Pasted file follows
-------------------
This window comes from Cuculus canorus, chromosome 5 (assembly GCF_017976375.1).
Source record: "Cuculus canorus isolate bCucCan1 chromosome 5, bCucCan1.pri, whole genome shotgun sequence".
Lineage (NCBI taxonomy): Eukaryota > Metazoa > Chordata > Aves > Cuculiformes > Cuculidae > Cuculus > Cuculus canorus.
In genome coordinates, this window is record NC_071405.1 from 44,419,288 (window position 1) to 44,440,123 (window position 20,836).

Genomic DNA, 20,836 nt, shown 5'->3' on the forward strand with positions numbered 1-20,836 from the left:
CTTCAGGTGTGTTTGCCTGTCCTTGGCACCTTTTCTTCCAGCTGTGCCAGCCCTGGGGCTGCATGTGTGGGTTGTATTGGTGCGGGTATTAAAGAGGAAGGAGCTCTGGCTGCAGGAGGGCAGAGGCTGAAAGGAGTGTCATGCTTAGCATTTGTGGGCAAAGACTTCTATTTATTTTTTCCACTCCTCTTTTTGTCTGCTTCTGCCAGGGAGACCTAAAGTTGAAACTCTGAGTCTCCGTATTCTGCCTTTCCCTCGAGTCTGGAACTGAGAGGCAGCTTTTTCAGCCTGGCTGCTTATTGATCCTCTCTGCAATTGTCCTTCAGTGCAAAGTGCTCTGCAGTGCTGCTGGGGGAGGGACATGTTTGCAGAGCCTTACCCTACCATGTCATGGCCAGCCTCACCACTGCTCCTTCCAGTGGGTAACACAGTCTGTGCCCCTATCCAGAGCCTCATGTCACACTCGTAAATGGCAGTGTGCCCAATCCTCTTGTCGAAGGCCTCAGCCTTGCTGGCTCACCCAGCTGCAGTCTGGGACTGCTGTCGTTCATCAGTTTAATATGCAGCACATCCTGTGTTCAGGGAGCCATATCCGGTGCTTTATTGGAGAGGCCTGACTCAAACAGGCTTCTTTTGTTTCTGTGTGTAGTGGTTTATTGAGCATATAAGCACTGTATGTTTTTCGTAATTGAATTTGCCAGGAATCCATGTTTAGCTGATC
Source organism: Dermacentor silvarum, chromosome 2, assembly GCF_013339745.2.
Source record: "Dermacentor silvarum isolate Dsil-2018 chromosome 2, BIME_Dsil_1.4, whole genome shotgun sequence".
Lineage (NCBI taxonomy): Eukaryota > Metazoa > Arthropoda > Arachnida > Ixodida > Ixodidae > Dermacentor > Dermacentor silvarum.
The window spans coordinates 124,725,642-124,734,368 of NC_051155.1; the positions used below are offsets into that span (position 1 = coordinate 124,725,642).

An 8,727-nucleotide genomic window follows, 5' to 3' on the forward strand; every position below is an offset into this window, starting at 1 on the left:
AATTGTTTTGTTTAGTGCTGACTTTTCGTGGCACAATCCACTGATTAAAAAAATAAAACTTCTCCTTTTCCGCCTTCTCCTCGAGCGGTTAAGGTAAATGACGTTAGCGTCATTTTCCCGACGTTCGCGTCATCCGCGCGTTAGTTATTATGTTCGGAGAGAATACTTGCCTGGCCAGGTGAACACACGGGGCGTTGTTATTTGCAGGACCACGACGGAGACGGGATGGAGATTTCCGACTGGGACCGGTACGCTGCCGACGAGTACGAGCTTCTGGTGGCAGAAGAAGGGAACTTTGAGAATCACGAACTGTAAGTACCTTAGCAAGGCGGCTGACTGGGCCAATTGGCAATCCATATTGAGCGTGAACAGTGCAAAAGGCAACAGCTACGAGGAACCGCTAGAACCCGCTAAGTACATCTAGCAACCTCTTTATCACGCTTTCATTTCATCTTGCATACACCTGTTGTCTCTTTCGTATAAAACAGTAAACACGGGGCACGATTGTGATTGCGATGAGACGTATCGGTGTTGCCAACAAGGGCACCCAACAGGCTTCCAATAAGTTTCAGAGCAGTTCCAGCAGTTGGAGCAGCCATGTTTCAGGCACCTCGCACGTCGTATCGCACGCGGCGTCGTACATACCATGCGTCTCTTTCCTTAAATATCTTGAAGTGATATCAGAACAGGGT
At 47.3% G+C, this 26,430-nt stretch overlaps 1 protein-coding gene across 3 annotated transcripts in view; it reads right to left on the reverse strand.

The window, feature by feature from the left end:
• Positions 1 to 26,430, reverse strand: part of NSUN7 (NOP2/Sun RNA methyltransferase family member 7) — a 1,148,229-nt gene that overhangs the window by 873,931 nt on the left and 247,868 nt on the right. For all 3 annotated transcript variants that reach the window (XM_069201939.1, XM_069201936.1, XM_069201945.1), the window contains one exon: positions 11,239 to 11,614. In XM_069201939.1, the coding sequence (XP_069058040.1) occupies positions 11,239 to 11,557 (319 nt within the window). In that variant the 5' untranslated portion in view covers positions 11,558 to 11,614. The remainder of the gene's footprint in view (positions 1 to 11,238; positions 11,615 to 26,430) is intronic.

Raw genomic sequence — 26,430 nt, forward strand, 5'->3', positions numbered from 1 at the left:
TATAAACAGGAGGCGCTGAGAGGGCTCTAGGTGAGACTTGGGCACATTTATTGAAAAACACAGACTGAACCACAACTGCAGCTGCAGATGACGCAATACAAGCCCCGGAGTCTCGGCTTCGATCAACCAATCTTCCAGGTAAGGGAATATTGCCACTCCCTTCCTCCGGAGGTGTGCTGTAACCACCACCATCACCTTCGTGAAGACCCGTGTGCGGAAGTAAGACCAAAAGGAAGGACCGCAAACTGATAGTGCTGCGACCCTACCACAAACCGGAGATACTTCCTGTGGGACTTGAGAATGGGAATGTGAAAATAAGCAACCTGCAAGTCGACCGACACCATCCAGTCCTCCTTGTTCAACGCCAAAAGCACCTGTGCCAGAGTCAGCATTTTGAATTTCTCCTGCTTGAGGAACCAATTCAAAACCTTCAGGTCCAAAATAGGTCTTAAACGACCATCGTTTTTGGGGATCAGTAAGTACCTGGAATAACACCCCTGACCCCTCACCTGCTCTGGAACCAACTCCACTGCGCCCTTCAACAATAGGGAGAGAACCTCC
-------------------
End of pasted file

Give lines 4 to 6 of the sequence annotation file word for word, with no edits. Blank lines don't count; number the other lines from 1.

In genome coordinates, this window is record NC_071405.1 from 44,419,288 (window position 1) to 44,440,123 (window position 20,836).

Genomic DNA, 20,836 nt, shown 5'->3' on the forward strand with positions numbered 1-20,836 from the left:
CTTCAGGTGTGTTTGCCTGTCCTTGGCACCTTTTCTTCCAGCTGTGCCAGCCCTGGGGCTGCATGTGTGGGTTGTATTGGTGCGGGTATTAAAGAGGAAGGAGCTCTGGCTGCAGGAGGGCAGAGGCTGAAAGGAGTGTCATGCTTAGCATTTGTGGGCAAAGACTTCTATTTATTTTTTCCACTCCTCTTTTTGTCTGCTTCTGCCAGGGAGACCTAAAGTTGAAACTCTGAGTCTCCGTATTCTGCCTTTCCCTCGAGTCTGGAACTGAGAGGCAGCTTTTTCAGCCTGGCTGCTTATTGATCCTCTCTGCAATTGTCCTTCAGTGCAAAGTGCTCTGCAGTGCTGCTGGGGGAGGGACATGTTTGCAGAGCCTTACCCTACCATGTCATGGCCAGCCTCACCACTGCTCCTTCCAGTGGGTAACACAGTCTGTGCCCCTATCCAGAGCCTCATGTCACACTCGTAAATGGCAGTGTGCCCAATCCTCTTGTCGAAGGCCTCAGCCTTGCTGGCTCACCCAGCTGCAGTCTGGGACTGCTGTCGTTCATCAGTTTAATATGCAGCACATCCTGTGTTCAGGGAGCCATATCCGGTGCTTTATTGGAGAGGCCTGACTCAAACAGGCTTCTTTTGTTTCTGTGTGTAGTGGTTTATTGAGCATATAAGCACTGTATGTTTTTCGTAATTGAATTTGCCAGGAATCCATGTTTAGCTGATC